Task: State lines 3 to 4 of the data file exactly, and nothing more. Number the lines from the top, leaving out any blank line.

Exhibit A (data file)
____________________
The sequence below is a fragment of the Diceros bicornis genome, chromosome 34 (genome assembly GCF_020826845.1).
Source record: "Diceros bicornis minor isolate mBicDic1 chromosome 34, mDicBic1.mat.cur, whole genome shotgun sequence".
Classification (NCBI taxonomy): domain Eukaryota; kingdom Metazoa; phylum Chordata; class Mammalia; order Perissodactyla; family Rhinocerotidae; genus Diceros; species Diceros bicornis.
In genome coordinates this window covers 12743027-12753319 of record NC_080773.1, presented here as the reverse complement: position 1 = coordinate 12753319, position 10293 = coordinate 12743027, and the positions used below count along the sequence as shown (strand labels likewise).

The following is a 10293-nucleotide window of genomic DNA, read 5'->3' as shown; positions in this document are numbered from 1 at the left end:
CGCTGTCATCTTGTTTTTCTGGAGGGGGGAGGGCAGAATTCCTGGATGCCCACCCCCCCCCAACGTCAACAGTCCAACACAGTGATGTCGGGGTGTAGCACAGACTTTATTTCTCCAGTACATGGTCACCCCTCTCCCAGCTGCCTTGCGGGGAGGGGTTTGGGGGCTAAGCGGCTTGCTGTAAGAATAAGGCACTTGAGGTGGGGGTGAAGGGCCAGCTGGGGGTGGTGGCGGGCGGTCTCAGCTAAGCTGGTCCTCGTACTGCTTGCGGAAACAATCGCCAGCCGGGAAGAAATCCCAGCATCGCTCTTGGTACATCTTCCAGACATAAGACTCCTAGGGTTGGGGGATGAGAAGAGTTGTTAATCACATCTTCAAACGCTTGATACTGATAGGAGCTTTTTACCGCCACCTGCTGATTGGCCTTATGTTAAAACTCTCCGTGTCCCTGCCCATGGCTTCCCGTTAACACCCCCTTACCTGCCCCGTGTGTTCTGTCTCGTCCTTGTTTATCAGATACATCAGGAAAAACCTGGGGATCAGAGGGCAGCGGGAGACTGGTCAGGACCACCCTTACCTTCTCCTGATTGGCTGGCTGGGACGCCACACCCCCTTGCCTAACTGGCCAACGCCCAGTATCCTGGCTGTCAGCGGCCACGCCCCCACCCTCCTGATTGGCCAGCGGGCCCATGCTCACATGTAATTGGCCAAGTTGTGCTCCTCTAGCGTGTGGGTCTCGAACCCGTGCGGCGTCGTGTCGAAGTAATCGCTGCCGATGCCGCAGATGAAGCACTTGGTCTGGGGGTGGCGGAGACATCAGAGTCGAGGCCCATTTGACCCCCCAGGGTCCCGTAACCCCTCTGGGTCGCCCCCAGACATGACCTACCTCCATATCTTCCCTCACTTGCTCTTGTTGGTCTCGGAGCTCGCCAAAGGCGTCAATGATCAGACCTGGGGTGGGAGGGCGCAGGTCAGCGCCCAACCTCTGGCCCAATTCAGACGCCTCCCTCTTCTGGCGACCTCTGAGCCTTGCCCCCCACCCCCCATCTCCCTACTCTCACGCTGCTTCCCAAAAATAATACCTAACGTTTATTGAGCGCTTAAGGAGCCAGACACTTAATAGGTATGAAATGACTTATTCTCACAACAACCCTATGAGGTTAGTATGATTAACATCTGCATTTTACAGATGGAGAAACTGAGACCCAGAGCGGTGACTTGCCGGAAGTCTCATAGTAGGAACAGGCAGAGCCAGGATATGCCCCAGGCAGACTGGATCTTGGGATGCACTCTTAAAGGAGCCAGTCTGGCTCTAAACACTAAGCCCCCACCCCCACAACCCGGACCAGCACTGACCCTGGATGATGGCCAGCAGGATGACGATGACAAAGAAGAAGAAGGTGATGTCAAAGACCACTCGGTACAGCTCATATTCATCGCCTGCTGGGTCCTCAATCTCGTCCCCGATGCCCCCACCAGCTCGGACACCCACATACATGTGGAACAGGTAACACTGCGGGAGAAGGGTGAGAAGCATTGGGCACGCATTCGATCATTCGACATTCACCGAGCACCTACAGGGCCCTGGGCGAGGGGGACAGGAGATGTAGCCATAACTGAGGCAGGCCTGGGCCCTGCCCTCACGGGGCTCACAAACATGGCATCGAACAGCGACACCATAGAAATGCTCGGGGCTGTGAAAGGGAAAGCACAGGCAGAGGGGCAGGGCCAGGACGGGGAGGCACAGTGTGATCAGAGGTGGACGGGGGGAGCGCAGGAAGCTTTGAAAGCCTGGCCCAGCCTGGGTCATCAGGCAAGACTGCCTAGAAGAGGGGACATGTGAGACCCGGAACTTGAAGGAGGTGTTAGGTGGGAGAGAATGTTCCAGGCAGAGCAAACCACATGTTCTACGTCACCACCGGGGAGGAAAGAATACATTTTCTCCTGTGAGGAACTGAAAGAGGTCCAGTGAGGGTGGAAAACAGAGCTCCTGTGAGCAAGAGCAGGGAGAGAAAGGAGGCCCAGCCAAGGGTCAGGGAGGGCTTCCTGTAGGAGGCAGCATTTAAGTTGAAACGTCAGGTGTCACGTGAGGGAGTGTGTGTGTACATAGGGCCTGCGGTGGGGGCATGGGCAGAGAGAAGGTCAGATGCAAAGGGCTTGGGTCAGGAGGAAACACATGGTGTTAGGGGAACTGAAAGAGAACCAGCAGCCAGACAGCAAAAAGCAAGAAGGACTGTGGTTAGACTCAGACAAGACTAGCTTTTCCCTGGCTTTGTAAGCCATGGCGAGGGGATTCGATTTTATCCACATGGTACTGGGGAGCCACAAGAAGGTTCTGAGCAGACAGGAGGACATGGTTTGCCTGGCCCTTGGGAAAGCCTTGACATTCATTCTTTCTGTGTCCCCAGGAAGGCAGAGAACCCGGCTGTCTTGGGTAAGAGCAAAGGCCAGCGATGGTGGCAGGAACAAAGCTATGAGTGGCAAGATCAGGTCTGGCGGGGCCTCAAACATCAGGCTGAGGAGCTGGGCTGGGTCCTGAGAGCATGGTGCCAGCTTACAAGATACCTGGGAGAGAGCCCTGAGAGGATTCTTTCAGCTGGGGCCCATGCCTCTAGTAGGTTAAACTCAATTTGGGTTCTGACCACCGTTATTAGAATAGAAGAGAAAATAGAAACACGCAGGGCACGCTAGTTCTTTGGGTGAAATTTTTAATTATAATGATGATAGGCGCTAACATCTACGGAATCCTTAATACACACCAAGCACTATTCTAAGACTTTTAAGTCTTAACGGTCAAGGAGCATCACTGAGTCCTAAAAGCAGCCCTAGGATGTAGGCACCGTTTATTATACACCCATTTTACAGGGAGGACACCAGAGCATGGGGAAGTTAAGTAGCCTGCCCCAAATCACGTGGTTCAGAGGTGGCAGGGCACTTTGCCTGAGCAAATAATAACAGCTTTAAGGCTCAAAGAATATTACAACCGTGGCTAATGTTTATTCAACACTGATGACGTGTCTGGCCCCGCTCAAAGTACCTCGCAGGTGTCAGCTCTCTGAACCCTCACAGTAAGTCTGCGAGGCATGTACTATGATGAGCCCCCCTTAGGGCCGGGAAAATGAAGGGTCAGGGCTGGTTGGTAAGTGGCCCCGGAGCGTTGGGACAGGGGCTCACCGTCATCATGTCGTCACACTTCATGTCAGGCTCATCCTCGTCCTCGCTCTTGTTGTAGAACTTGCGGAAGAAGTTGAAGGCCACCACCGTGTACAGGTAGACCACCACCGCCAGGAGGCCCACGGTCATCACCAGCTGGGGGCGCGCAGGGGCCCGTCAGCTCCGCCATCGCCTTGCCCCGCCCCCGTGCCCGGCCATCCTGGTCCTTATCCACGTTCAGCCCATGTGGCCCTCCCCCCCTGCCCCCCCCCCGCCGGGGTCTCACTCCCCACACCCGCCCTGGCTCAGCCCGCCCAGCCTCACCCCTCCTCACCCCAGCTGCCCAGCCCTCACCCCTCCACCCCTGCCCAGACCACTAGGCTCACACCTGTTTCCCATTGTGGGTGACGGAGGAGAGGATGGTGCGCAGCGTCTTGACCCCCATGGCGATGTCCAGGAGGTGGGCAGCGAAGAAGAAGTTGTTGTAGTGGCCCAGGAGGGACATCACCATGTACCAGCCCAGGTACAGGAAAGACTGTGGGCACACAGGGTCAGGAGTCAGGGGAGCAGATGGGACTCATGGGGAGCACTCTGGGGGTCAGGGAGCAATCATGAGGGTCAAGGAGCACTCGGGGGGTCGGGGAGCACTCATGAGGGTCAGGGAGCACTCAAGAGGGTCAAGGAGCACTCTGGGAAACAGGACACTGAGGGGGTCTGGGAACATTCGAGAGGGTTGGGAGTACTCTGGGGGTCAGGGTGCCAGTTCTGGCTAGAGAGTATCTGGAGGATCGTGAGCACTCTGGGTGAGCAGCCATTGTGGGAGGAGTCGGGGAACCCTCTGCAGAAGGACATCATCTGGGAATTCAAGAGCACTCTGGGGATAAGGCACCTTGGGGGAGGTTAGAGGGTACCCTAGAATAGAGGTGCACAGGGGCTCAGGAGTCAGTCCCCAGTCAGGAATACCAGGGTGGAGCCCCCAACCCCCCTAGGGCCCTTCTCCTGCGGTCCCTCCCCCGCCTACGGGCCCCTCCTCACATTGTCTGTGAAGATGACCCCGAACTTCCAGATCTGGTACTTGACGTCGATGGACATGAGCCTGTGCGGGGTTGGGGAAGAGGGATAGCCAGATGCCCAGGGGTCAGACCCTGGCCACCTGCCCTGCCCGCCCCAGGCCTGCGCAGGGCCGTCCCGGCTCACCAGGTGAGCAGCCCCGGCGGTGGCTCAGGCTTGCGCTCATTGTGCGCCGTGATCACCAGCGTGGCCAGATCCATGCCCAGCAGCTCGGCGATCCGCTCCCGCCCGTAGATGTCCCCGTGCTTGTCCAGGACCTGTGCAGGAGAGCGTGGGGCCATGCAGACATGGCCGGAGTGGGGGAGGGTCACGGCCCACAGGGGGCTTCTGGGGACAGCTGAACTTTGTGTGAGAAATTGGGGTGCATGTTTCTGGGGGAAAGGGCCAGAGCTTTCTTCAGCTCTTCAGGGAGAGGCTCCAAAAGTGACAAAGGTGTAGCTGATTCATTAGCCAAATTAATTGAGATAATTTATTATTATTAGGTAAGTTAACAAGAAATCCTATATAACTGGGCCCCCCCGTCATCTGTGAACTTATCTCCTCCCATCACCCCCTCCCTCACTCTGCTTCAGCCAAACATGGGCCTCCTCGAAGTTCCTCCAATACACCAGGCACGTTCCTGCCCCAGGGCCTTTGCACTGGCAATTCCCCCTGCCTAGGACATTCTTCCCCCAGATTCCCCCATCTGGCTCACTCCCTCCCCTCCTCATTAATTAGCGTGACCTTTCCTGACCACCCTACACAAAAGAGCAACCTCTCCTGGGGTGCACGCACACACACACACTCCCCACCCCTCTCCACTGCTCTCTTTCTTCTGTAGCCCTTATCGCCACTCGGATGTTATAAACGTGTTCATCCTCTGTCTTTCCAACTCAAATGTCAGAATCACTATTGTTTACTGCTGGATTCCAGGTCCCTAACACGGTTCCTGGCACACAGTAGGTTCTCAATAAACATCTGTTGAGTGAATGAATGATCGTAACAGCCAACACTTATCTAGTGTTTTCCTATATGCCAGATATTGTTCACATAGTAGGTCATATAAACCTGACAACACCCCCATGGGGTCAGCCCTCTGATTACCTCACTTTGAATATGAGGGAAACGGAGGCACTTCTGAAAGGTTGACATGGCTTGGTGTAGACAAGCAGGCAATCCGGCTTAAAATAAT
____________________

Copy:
Classification (NCBI taxonomy): domain Eukaryota; kingdom Metazoa; phylum Chordata; class Mammalia; order Perissodactyla; family Rhinocerotidae; genus Diceros; species Diceros bicornis.
In genome coordinates this window covers 12743027-12753319 of record NC_080773.1, presented here as the reverse complement: position 1 = coordinate 12753319, position 10293 = coordinate 12743027, and the positions used below count along the sequence as shown (strand labels likewise).